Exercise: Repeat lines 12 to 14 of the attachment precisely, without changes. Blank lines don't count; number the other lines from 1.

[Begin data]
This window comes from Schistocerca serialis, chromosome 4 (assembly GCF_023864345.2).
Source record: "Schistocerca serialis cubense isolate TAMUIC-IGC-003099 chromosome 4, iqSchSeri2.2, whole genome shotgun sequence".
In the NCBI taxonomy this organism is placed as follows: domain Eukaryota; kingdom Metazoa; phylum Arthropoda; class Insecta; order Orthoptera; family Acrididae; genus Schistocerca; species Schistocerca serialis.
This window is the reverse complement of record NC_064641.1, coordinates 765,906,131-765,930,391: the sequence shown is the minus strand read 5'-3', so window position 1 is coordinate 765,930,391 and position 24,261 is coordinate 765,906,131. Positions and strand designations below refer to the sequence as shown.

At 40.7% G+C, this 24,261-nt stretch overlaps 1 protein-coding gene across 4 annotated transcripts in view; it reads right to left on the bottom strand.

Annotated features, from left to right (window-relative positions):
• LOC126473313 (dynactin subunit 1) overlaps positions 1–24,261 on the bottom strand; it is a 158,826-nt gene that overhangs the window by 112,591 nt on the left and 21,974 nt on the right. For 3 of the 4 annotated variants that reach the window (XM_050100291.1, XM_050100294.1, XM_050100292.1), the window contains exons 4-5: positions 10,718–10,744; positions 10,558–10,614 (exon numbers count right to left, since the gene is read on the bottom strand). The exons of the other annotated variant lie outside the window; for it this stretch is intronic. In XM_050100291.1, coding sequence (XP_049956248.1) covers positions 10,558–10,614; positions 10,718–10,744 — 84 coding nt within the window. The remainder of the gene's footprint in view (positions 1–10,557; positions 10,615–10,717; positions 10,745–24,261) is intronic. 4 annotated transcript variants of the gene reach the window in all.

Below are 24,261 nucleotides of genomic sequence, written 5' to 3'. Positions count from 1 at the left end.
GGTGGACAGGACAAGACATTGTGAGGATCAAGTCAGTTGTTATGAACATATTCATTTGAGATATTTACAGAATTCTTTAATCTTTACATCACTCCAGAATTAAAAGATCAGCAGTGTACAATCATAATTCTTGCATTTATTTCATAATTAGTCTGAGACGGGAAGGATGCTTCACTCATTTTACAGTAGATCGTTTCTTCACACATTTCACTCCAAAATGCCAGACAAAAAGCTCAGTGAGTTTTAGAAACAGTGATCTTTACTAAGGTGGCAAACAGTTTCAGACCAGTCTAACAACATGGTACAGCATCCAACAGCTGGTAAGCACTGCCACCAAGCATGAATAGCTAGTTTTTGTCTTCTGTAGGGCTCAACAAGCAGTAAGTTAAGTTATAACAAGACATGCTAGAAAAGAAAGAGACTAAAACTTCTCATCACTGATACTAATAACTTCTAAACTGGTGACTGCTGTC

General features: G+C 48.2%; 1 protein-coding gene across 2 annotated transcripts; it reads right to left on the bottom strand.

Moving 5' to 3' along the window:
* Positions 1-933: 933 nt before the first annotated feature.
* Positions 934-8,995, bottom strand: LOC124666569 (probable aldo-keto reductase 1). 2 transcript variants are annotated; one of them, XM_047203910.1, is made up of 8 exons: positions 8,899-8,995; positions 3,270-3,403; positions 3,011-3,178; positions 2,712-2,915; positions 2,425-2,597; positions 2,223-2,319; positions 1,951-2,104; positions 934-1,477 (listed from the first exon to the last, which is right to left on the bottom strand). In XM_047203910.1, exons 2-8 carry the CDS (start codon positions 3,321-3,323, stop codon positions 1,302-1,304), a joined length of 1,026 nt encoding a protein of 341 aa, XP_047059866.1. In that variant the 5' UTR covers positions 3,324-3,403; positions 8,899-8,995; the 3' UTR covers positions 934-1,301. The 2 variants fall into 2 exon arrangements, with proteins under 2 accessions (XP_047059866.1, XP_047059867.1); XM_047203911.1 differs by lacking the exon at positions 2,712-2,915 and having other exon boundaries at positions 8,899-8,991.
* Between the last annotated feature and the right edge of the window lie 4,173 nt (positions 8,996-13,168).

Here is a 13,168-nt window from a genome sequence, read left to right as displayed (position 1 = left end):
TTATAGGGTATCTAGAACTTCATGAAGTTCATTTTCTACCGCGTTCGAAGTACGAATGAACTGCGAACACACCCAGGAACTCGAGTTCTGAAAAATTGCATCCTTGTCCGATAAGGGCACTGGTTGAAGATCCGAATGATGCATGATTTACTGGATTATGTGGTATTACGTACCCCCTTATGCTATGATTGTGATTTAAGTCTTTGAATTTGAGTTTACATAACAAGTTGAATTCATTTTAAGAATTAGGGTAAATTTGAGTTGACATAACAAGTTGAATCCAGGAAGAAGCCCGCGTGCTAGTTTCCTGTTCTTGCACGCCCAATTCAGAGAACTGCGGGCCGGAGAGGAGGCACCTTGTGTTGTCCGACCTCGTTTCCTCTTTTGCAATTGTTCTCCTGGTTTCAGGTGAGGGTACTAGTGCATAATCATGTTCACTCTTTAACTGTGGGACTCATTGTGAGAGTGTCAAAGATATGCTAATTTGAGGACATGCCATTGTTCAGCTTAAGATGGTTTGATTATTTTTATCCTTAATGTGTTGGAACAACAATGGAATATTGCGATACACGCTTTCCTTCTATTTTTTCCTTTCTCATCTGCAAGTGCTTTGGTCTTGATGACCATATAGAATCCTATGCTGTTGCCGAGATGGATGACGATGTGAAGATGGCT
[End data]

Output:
* Positions 1-933: 933 nt before the first annotated feature.
* Positions 934-8,995, bottom strand: LOC124666569 (probable aldo-keto reductase 1). 2 transcript variants are annotated; one of them, XM_047203910.1, is made up of 8 exons: positions 8,899-8,995; positions 3,270-3,403; positions 3,011-3,178; positions 2,712-2,915; positions 2,425-2,597; positions 2,223-2,319; positions 1,951-2,104; positions 934-1,477 (listed from the first exon to the last, which is right to left on the bottom strand). In XM_047203910.1, exons 2-8 carry the CDS (start codon positions 3,321-3,323, stop codon positions 1,302-1,304), a joined length of 1,026 nt encoding a protein of 341 aa, XP_047059866.1. In that variant the 5' UTR covers positions 3,324-3,403; positions 8,899-8,995; the 3' UTR covers positions 934-1,301. The 2 variants fall into 2 exon arrangements, with proteins under 2 accessions (XP_047059866.1, XP_047059867.1); XM_047203911.1 differs by lacking the exon at positions 2,712-2,915 and having other exon boundaries at positions 8,899-8,991.
* Between the last annotated feature and the right edge of the window lie 4,173 nt (positions 8,996-13,168).